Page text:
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MCALLEN, TEXAS. McAllen is on U.S. Highway 83 about sixteen miles west of Weslaco and thirty-five miles west of Harlingen in southern Hidalgo County. It is situated on land that was part of porciones 63 and 64, granted respectively by Spain to Antonio Gutiérrez and Juan Antonio Villareal in 1767. Gutiérrez and his heirs inhabited the land at least up to 1883, and Villareal's heirs lived on his land for at least fifty years prior to 1852. The Santa Anita Ranch was established around 1797 by José Manuel Gómez, who received the land grant from Spain in 1800. He raised cattle, sheep, goats, and horses on his ranch and helped to continue colonizing the area. His great-granddaughter Salomé Ballí, who inherited the land in the early 1800s, married John Young, a Brownsville businessman, about 1848 (see YOUNG, SALOMÉ). They proceeded to acquire land in the surrounding area, and in 1852 Young applied for porciones 64 and 65 in southern Hidalgo County. Young died in 1859, leaving his holdings to his widow and son, John J. Young, with John McAllen, Young's assistant, as manager. McAllen married Salomé Ballí de Young in 1861, and in 1862 they had a son, James Ballí McAllen. They continued adding land to the ranch, which was renamed the McAllen Ranch. The site of present-day McAllen was within the ranch's boundaries.
By 1903 there were scattered ranches in the area, and in March of that year the Hidalgo Irrigation Company was organized. On August 20, 1904, the Hidalgo and San Miguel Extension (now the Sam Fordyce Branch) of the St. Louis, Brownsville and Mexico Railway reached the Santa Anita Ranch. John McAllen and his son James donated land to have the railroad cross their land. On December 5 the McAllen Townsite Company was formed by Uriah Lott, Leonidas C. Hill, Sr.,qqv John McAllen, James Ballí McAllen, and John J. Young. The new community, which was named for John McAllen, had the depot nearest to the county seat, Hidalgo, eight miles to the south. That year the community also had a general store owned by Manuel Samano and a restaurant as well as a cluster of eight or nine tents. In 1907 a post office named McAllen was established. The new community did not grow very rapidly and was endangered by a competing community that was established on May 16, 1907, two miles east of it by William Briggs, O. E. M. Jones and John Closner. The second town came to be known as East McAllen. By 1908 the Rio Bravo Irrigation Company was finishing a canal to it, and a hardware store and furniture store were under construction there. East McAllen also had five stores, two taverns, and two lumberyards and an estimated population of 300. Around 1909 W. E. Stuart constructed the town's first brick building, the First State Bank building. That year the town's first newspaper, the McAllen Monitor, began. By 1911, 5,000 acres was under cultivation in East McAllen with produce consisting of cotton, alfalfa, broom corn, citrus fruits, grapes, and figs. East McAllen had an estimated population of 1,000 that year, and West McAllen had ceased to exist. In 1911 the town applied for and was issued a charter of incorporation under the name McAllen. In 1916, 20,000 New York state troops were stationed at McAllen to help with border disturbances. The resulting economic boom increased the population from 1,200 in 1916 to 6,000 in 1920.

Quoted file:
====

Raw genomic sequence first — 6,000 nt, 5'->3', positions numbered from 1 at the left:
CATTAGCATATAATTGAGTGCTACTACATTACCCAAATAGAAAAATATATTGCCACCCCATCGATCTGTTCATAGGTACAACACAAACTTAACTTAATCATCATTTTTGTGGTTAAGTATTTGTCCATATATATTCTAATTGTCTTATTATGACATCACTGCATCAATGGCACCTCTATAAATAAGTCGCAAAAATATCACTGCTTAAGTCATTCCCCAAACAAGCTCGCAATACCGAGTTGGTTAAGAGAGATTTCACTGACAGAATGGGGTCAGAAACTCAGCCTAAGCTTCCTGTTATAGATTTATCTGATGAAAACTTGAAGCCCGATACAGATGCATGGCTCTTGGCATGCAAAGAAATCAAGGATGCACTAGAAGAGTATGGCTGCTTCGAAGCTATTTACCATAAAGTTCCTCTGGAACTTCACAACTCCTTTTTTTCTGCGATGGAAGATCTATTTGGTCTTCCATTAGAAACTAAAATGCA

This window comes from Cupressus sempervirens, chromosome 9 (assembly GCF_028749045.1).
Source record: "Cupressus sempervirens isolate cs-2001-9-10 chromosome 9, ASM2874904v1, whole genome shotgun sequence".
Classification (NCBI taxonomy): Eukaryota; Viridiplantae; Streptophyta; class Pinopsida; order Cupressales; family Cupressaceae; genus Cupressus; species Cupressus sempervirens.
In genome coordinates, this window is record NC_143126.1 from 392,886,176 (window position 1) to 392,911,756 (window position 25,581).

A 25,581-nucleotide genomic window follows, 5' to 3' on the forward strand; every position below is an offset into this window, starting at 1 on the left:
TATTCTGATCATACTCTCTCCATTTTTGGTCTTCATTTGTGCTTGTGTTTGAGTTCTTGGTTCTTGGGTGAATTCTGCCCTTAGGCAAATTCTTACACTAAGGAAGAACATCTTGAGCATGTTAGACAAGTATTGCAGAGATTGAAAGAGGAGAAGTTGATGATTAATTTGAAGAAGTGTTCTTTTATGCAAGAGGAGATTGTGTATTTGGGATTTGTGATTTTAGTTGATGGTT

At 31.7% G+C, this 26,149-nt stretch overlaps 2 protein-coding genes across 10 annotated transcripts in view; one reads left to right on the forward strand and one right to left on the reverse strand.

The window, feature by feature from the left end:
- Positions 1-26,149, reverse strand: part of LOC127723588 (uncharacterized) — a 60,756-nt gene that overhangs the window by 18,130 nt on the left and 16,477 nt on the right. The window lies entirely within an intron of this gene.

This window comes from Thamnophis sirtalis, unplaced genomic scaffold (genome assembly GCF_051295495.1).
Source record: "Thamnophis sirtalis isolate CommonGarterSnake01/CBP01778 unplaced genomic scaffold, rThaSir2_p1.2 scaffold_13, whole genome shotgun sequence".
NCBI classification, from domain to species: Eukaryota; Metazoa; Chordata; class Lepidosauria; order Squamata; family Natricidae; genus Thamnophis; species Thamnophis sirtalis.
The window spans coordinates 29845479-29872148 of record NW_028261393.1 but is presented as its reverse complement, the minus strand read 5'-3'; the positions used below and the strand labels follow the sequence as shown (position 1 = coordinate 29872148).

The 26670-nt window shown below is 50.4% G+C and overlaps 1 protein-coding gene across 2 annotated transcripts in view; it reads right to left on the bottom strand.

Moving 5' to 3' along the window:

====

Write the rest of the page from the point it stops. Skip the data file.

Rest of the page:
The first half of the twentieth century was very difficult for McAllen residents of Mexican descent, as a consequence of the shift from a Hispanic-dominated ranching economy to an Anglo-dominated farming economy. The transfer of power was evident in the segregation of Mexican Americans. Segregation was most obvious in the sales policies of the McAllen Real Estate Board and Delta Development Company, which made certain that the town was fully segregated. Schools in McAllen were segregated through the fifth grade; Mexican children were not expected to go beyond that level. Not until the late 1920s were segregated junior and senior high schools established. Segregation was a reality in all facets of life. In 1939, for instance, Hispanics could be admitted to the hospital but were housed in a separate section in the basement. Even Hispanic doctors were refused entry into the city hospital, despite the fact that the entire community contributed to the maintenance of the facility. Between 1937 and 1942 the United States Farm Security Administration and the Farm Placement Service of Texas established a camp in what is now east central McAllen. It was constructed as housing for migrant agricultural workers and to facilitate the hiring of workers by farmers.